THE SINGLE MOTHER’S ‘free time’ (STOP LAUGHING) is budgeted, planned in advance, usually kept on some type of leash and always with an eye on the clock. Since it is a tighter span of time, and a little more encapsulated, emotions surrounding this ‘free’ (again, STOP LAUGHING) could be a little more intense.
THE SINGLE MAN can have a bad day at work, and come home and be pissy. He can bitch to all around him. He can take time to himself to calm down and get over it. He can grab a beer as soon as he walks in the door, strip down to his underwear and throw himself in the chair in front of the TV and ignore everything. He can give himself, or get, whatever attention he needs, wants or doesn’t want.
THE SINGLE MOTHER can have a bad day at work, too, but can’t be pissy about it til after the kids have been fed, homeworked, bathed, listened to (my gosh they talk ALL the time!) and sent to bed. Only then can she call a friend or take time to herself. And she can only do this if she wants to give up sleep for it.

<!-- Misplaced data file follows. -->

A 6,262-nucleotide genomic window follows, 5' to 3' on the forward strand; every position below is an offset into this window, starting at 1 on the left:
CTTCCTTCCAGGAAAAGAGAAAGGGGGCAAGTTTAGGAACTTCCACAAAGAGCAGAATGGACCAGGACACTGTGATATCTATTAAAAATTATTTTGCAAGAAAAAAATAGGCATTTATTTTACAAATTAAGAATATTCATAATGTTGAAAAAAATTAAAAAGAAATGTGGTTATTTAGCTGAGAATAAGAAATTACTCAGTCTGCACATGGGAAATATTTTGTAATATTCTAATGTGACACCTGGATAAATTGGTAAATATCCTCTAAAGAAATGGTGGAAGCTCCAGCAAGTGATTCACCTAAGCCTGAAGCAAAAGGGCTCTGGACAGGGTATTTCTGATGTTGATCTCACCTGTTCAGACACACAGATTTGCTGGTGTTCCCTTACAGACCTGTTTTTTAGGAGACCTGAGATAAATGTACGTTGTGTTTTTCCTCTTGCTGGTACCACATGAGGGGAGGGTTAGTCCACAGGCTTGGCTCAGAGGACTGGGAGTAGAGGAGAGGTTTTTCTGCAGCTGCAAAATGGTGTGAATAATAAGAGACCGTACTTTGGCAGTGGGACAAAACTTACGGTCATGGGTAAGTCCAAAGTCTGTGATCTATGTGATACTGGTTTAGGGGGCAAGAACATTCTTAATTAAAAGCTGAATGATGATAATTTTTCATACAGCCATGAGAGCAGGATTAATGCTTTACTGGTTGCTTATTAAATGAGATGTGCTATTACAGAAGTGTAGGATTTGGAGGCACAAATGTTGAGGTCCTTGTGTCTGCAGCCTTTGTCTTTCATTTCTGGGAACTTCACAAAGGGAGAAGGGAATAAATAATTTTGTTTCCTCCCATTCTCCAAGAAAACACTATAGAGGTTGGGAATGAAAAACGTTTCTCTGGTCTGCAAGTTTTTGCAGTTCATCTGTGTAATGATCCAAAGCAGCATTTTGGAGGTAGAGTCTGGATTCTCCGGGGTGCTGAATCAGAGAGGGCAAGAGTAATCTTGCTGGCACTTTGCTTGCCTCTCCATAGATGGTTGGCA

THE SINGLE MOTHER does not ask for credit for doing her job, she is not asking anyone to do it for her. Sometimes, though, she does ask for acknowledgment, that someone might be thinking of her. And, yes, to someone without the same set of responsibilities, this could seem somewhat needy. And then, being considered needy by someone with… a different set of responsibilities can seem like an unfair judgment. Her thoughts and actions first and foremost are always directed outward, towards someone else’s needs. Again, no blame or complaint here, just a request to consider the ‘other side’. As she will have to realize that because of his own situation, he may not view things the same.
“I wouldn’t want to take up any time
Just let me know that I’ve crossed your mind
If my expectations are a burden then I will take the blame
It doesn’t bother me to be alone
I’ve gotten used to being on my own
A little sustenance is all I need
A small reminder that you think of me”